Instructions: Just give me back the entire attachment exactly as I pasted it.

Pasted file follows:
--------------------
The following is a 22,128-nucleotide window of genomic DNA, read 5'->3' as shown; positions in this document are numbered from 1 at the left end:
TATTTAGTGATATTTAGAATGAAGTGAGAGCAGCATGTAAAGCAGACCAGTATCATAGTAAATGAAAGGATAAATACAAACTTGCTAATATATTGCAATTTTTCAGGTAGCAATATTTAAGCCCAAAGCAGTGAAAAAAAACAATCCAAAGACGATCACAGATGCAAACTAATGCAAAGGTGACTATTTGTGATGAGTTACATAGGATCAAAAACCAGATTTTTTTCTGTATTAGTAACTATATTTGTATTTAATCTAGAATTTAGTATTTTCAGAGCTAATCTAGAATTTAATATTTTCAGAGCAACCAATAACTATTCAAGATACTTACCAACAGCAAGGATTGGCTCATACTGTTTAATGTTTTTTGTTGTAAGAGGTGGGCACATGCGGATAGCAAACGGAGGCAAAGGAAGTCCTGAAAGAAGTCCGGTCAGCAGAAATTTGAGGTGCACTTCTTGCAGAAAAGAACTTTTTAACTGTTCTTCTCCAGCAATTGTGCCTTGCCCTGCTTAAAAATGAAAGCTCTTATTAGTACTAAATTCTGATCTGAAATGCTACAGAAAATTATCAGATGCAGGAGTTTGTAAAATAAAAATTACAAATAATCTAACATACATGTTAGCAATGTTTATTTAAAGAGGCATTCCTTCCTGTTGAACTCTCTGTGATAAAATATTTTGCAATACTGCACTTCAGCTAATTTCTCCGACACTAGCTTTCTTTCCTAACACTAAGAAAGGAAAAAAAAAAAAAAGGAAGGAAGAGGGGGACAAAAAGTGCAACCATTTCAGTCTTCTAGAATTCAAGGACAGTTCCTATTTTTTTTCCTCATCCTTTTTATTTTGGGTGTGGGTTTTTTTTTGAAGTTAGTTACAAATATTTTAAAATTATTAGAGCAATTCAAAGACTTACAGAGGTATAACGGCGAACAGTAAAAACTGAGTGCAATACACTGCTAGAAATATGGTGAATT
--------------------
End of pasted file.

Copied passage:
The following is a 22,128-nucleotide window of genomic DNA, read 5'->3' as shown; positions in this document are numbered from 1 at the left end:
TATTTAGTGATATTTAGAATGAAGTGAGAGCAGCATGTAAAGCAGACCAGTATCATAGTAAATGAAAGGATAAATACAAACTTGCTAATATATTGCAATTTTTCAGGTAGCAATATTTAAGCCCAAAGCAGTGAAAAAAAACAATCCAAAGACGATCACAGATGCAAACTAATGCAAAGGTGACTATTTGTGATGAGTTACATAGGATCAAAAACCAGATTTTTTTCTGTATTAGTAACTATATTTGTATTTAATCTAGAATTTAGTATTTTCAGAGCTAATCTAGAATTTAATATTTTCAGAGCAACCAATAACTATTCAAGATACTTACCAACAGCAAGGATTGGCTCATACTGTTTAATGTTTTTTGTTGTAAGAGGTGGGCACATGCGGATAGCAAACGGAGGCAAAGGAAGTCCTGAAAGAAGTCCGGTCAGCAGAAATTTGAGGTGCACTTCTTGCAGAAAAGAACTTTTTAACTGTTCTTCTCCAGCAATTGTGCCTTGCCCTGCTTAAAAATGAAAGCTCTTATTAGTACTAAATTCTGATCTGAAATGCTACAGAAAATTATCAGATGCAGGAGTTTGTAAAATAAAAATTACAAATAATCTAACATACATGTTAGCAATGTTTATTTAAAGAGGCATTCCTTCCTGTTGAACTCTCTGTGATAAAATATTTTGCAATACTGCACTTCAGCTAATTTCTCCGACACTAGCTTTCTTTCCTAACACTAAGAAAGGAAAAAAAAAAAAAAGGAAGGAAGAGGGGGACAAAAAGTGCAACCATTTCAGTCTTCTAGAATTCAAGGACAGTTCCTATTTTTTTTCCTCATCCTTTTTATTTTGGGTGTGGGTTTTTTTTTGAAGTTAGTTACAAATATTTTAAAATTATTAGAGCAATTCAAAGACTTACAGAGGTATAACGGCGAACAGTAAAAACTGAGTGCAATACACTGCTAGAAATATGGTGAATT